If I am having a good day (about 4 per week), I wake up at 7 a.m. and am able to get out of bed and go to the bathroom. My (wife, husband, partner, etc.) helps me take a bath or shower and get me my medication, this can take about an hour, so around 8 a.m., I have a cup of coffee and microwave an egg and sausage muffin or put some frozen waffles in the toaster. Some mornings, I just eat a bowl of cereal. I use mostly paper plates and bowls because doing dishes is hard for me. My medication affects my concentration, so if I got mail from the day before I try to open it in the morning and read it before the medication side effects kick in. Sometimes I make a phone call or two if I have to make a doctors appointment or arrange for a ride. Sometimes a friend or family member has left a message and I call them back. I rarely can answer the phone before it goes to voicemail; this is okay since I don’t like to talk to people much anyway. Around 10 a.m. I move to the couch to lie down and I put the TV on. Usually I put on talk shows. I don’t pay too much attention to them, but they make me feel like I have a friend around that I don’t have to talk to. I usually fall asleep on the couch because my medication has made me sleepy and I wake up around 1 p.m. If the news is on I turn it off because it bothers me; it is too depressing and makes me feel like I am missing out on what’s going on in the world around me. I then eat lunch; usually a sandwich or leftovers reheated in the microwave. I usually go to the bathroom after lunch and around 2:30 I will go out side to get my mail. My driveway is only about 25 yards and I feel like I have accomplished something when I get my own mail. If the weather is nice, I sit on my porch lounge chair for 20 or thirty minutes and enjoy some fresh air.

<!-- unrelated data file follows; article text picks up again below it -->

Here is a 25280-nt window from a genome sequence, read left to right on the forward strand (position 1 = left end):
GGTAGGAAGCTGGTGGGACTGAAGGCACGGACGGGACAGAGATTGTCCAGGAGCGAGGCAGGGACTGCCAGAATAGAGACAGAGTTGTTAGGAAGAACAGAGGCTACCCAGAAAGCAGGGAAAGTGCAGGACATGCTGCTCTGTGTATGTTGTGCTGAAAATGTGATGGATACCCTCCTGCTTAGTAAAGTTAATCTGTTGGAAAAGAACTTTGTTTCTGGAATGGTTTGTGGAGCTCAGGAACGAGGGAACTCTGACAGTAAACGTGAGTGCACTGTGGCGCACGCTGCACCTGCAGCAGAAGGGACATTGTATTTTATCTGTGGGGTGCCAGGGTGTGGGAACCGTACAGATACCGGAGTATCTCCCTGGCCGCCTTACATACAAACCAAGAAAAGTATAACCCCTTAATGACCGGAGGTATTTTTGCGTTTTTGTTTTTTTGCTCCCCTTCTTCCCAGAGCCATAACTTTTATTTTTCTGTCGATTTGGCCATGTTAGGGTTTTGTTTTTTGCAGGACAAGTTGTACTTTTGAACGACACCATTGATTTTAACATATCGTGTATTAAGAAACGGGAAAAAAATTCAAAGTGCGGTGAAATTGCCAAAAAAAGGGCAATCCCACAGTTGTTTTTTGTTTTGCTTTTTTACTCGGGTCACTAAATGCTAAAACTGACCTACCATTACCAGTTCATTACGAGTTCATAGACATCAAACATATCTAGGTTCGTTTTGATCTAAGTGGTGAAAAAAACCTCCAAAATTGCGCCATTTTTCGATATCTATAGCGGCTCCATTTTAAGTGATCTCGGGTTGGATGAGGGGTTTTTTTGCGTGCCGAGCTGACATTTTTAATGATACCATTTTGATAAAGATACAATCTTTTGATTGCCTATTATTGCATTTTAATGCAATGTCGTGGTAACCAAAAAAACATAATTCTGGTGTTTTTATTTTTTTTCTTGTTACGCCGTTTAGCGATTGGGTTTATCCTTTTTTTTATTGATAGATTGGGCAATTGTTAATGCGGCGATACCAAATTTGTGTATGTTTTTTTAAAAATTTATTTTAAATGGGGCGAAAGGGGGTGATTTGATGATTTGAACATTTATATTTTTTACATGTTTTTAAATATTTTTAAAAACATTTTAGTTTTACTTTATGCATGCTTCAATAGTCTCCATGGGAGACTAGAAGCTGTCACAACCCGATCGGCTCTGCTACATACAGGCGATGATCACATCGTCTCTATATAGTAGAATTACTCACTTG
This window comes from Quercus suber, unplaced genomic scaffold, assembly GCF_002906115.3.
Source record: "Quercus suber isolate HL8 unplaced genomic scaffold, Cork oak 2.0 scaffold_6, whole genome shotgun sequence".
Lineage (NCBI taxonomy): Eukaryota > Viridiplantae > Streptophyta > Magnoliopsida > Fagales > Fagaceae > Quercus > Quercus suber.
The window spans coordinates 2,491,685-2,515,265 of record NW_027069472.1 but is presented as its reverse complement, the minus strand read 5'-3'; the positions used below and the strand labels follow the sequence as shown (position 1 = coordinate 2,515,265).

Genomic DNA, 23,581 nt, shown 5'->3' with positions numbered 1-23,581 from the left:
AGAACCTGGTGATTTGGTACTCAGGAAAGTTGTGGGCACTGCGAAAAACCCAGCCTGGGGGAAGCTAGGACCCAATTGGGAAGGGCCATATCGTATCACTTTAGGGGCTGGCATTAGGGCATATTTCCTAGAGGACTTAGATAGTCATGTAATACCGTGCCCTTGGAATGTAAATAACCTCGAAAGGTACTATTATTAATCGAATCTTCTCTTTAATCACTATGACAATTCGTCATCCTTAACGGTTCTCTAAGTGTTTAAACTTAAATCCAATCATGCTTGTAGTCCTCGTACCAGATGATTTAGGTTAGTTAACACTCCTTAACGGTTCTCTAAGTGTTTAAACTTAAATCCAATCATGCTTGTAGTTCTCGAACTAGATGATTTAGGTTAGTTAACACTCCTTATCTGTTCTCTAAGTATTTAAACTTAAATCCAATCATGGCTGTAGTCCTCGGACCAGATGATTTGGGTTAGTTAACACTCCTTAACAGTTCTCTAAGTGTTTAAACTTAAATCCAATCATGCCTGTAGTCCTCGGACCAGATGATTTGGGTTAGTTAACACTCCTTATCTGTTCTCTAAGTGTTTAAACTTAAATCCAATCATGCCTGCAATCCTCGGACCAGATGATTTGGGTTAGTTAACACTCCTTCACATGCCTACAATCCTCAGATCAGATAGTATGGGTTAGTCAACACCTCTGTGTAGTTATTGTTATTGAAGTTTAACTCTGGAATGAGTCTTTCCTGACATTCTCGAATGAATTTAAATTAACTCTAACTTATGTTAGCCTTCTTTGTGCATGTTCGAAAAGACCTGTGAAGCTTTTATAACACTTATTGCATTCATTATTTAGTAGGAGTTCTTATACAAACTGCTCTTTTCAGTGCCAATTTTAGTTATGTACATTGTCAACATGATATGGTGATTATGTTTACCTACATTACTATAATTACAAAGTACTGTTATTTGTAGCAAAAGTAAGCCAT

A COMPLETE description of a bad day may be like this:

If I am having a bad day (about 3 per week). I am awake in bed around 4 a.m. because the pain has woken me up. I have a bell next to my bed so I can alert my (husband, wife, partner, etc.) to come help me. They give me my medicine and help me use the bathroom. I lie back in my bed and hope the pain gets better. I don’t even try to get out of bed and I just try to get in a comfortable position. Sometimes listening to music helps to distract me from the pain, and I can go back to sleep. Around 12:30 p.m. my (husband, wife, partner, etc.) comes home from work to check on me and bring me something to eat. I try to eat something and then they help me use the bathroom again. If I feel a little better I will go lie on the couch and put the TV on.

Usually I put on talk shows. I can’t pay too much attention to them but they make me feel like I have a friend around that I don’t have to talk to. I take more medicine and take a nap for a few hours. When my (husband, wife, partner, etc.) gets home around 5 p.m., they wake me up and make me dinner. Sometimes they help me shower or take a bath, and then I go back on the couch for another hour or two.

You may do household chores during the day, if you do include them in your description but be very clear how you do them, for how long, if someone helps you, or if you have to take breaks or rest between activities. For example:

I can put clothes in the front loading washing machine; I use a basket that has wheels to help me. I then go lie down and rest. When it’s done washing I have a chair that I sit on in front of the washing machine and I slowly move the clothes into the front loading dryer. When my (husband, wife, partner, etc.) gets home, they unload the dryer and we both do the folding. They put away the clean laundry for me.

Check back next week for more Social Security Application tips and contact our SSD lawyers for help seeking SSD benefits.